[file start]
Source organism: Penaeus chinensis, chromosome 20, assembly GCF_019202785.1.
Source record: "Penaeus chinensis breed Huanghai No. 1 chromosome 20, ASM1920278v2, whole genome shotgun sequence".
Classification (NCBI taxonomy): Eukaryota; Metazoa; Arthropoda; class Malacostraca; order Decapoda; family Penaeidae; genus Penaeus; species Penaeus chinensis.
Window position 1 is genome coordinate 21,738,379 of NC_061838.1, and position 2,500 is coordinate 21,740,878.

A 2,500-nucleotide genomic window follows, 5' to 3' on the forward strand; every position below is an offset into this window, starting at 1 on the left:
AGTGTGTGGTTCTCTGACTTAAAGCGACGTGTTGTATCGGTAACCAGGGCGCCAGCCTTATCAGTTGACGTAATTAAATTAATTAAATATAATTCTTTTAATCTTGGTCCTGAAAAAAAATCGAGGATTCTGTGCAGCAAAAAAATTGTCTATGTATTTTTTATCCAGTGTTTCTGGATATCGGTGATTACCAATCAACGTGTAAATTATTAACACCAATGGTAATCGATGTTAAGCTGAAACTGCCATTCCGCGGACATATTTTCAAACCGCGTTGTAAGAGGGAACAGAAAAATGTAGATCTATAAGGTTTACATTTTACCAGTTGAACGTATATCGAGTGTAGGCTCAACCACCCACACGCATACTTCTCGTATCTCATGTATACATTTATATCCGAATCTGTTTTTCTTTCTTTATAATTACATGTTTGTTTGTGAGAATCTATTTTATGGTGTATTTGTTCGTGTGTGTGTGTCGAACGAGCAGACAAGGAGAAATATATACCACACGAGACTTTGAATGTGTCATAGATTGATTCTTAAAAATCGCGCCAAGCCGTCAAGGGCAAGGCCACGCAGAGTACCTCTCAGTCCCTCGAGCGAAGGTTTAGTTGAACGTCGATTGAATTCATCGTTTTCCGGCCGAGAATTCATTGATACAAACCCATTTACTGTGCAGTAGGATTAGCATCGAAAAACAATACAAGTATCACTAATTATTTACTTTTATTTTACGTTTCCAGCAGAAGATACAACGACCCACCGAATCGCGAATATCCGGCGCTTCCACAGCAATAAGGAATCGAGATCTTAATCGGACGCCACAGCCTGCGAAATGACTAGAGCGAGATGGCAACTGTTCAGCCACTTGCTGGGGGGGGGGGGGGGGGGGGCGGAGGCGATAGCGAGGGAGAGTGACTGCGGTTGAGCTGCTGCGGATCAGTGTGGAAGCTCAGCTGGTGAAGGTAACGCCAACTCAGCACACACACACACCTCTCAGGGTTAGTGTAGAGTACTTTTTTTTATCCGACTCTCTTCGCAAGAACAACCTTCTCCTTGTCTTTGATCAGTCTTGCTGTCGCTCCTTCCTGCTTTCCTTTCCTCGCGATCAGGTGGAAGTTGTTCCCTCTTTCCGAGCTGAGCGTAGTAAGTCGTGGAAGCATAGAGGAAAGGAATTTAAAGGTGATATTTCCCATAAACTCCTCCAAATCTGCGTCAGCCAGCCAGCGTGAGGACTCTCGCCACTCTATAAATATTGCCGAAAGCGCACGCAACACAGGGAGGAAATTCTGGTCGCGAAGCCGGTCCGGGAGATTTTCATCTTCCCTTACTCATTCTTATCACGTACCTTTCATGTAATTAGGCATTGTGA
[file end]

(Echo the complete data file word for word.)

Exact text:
Source organism: Penaeus chinensis, chromosome 20, assembly GCF_019202785.1.
Source record: "Penaeus chinensis breed Huanghai No. 1 chromosome 20, ASM1920278v2, whole genome shotgun sequence".
Classification (NCBI taxonomy): Eukaryota; Metazoa; Arthropoda; class Malacostraca; order Decapoda; family Penaeidae; genus Penaeus; species Penaeus chinensis.
Window position 1 is genome coordinate 21,738,379 of NC_061838.1, and position 2,500 is coordinate 21,740,878.

A 2,500-nucleotide genomic window follows, 5' to 3' on the forward strand; every position below is an offset into this window, starting at 1 on the left:
AGTGTGTGGTTCTCTGACTTAAAGCGACGTGTTGTATCGGTAACCAGGGCGCCAGCCTTATCAGTTGACGTAATTAAATTAATTAAATATAATTCTTTTAATCTTGGTCCTGAAAAAAAATCGAGGATTCTGTGCAGCAAAAAAATTGTCTATGTATTTTTTATCCAGTGTTTCTGGATATCGGTGATTACCAATCAACGTGTAAATTATTAACACCAATGGTAATCGATGTTAAGCTGAAACTGCCATTCCGCGGACATATTTTCAAACCGCGTTGTAAGAGGGAACAGAAAAATGTAGATCTATAAGGTTTACATTTTACCAGTTGAACGTATATCGAGTGTAGGCTCAACCACCCACACGCATACTTCTCGTATCTCATGTATACATTTATATCCGAATCTGTTTTTCTTTCTTTATAATTACATGTTTGTTTGTGAGAATCTATTTTATGGTGTATTTGTTCGTGTGTGTGTGTCGAACGAGCAGACAAGGAGAAATATATACCACACGAGACTTTGAATGTGTCATAGATTGATTCTTAAAAATCGCGCCAAGCCGTCAAGGGCAAGGCCACGCAGAGTACCTCTCAGTCCCTCGAGCGAAGGTTTAGTTGAACGTCGATTGAATTCATCGTTTTCCGGCCGAGAATTCATTGATACAAACCCATTTACTGTGCAGTAGGATTAGCATCGAAAAACAATACAAGTATCACTAATTATTTACTTTTATTTTACGTTTCCAGCAGAAGATACAACGACCCACCGAATCGCGAATATCCGGCGCTTCCACAGCAATAAGGAATCGAGATCTTAATCGGACGCCACAGCCTGCGAAATGACTAGAGCGAGATGGCAACTGTTCAGCCACTTGCTGGGGGGGGGGGGGGGGGGGGCGGAGGCGATAGCGAGGGAGAGTGACTGCGGTTGAGCTGCTGCGGATCAGTGTGGAAGCTCAGCTGGTGAAGGTAACGCCAACTCAGCACACACACACACCTCTCAGGGTTAGTGTAGAGTACTTTTTTTTATCCGACTCTCTTCGCAAGAACAACCTTCTCCTTGTCTTTGATCAGTCTTGCTGTCGCTCCTTCCTGCTTTCCTTTCCTCGCGATCAGGTGGAAGTTGTTCCCTCTTTCCGAGCTGAGCGTAGTAAGTCGTGGAAGCATAGAGGAAAGGAATTTAAAGGTGATATTTCCCATAAACTCCTCCAAATCTGCGTCAGCCAGCCAGCGTGAGGACTCTCGCCACTCTATAAATATTGCCGAAAGCGCACGCAACACAGGGAGGAAATTCTGGTCGCGAAGCCGGTCCGGGAGATTTTCATCTTCCCTTACTCATTCTTATCACGTACCTTTCATGTAATTAGGCATTGTGA